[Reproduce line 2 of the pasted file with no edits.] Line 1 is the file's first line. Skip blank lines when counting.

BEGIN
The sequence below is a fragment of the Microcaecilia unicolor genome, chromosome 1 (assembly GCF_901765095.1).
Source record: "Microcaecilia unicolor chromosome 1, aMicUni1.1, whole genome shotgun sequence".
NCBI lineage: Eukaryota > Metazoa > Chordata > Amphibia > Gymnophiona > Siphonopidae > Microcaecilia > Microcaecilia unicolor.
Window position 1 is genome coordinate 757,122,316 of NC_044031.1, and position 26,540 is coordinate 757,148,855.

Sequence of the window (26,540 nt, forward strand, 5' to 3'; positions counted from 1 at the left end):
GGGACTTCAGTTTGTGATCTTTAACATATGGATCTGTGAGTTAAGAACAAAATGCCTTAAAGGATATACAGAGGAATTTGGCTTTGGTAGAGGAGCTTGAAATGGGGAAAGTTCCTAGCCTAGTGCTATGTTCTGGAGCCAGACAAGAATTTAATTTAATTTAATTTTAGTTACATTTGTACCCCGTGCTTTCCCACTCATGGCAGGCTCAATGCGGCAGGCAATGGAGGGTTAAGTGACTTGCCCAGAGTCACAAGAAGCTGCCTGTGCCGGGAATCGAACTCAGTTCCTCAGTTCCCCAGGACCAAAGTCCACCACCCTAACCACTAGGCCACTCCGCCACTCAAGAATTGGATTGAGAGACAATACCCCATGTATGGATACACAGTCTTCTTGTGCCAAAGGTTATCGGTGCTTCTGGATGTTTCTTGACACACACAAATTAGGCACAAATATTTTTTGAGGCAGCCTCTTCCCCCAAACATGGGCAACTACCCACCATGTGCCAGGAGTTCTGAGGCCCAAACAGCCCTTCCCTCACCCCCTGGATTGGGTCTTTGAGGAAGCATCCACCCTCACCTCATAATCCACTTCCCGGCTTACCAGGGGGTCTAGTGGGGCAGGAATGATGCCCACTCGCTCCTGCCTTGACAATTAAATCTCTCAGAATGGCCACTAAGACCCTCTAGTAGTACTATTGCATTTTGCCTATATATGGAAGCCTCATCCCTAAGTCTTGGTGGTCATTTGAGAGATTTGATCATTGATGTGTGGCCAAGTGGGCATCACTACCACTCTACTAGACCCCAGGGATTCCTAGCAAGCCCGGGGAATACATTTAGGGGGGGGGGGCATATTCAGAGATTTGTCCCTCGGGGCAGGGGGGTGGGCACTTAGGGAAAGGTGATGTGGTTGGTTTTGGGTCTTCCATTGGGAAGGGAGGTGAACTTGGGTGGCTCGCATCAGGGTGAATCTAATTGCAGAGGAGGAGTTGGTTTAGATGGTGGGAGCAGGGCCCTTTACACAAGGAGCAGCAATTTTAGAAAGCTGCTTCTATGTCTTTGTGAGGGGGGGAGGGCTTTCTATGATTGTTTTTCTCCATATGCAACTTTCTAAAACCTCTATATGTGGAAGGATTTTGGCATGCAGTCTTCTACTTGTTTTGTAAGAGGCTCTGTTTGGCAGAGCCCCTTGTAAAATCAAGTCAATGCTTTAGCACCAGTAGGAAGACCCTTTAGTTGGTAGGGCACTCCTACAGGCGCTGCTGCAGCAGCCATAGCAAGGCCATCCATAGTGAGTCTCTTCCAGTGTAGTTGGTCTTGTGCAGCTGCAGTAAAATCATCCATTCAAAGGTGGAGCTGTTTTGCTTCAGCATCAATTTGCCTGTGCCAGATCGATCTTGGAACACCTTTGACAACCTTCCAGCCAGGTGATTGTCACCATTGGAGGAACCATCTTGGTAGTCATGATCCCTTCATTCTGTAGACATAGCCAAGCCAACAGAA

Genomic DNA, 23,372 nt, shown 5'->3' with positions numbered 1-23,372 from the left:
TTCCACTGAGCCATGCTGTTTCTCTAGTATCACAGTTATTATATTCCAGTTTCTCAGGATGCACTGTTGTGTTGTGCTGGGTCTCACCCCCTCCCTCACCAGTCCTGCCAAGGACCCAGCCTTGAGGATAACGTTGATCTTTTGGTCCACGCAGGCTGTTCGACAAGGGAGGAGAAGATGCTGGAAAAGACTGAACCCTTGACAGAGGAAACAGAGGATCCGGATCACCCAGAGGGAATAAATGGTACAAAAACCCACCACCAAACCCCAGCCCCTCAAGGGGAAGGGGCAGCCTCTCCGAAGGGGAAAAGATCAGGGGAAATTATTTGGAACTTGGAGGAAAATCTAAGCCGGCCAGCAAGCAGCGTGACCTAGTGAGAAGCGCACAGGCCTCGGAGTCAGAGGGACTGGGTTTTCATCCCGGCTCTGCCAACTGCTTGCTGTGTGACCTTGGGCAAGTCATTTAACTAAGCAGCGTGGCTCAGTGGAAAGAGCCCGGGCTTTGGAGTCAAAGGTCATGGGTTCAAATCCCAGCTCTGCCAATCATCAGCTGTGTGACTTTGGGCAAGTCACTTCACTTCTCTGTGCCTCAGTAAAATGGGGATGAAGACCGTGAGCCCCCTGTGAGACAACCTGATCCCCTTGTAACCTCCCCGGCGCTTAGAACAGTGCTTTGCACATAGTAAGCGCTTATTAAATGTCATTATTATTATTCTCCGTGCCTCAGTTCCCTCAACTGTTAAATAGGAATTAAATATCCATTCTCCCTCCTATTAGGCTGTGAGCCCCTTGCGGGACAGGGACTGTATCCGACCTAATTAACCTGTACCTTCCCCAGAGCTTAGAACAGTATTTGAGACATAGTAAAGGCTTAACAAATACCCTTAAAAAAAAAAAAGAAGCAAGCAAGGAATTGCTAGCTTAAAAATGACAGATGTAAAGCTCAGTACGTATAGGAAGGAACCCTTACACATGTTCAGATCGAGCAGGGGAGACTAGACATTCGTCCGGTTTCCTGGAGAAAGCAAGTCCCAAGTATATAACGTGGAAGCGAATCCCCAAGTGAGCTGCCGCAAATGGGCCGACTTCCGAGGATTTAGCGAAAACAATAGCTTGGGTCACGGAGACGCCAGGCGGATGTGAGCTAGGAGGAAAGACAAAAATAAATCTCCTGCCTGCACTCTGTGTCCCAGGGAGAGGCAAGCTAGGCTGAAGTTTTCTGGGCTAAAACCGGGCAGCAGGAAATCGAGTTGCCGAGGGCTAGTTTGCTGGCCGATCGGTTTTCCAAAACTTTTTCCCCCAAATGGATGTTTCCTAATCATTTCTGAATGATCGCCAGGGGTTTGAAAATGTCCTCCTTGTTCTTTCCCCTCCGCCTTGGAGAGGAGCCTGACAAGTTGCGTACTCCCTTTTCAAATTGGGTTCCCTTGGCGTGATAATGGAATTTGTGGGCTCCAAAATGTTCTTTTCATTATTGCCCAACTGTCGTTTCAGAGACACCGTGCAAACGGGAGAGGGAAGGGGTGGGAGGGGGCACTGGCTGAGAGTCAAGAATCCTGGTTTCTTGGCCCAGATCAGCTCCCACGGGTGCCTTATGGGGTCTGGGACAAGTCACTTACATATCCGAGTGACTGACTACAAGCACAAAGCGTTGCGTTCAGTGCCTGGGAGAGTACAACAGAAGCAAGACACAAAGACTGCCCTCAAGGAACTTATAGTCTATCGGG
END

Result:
Source record: "Microcaecilia unicolor chromosome 1, aMicUni1.1, whole genome shotgun sequence".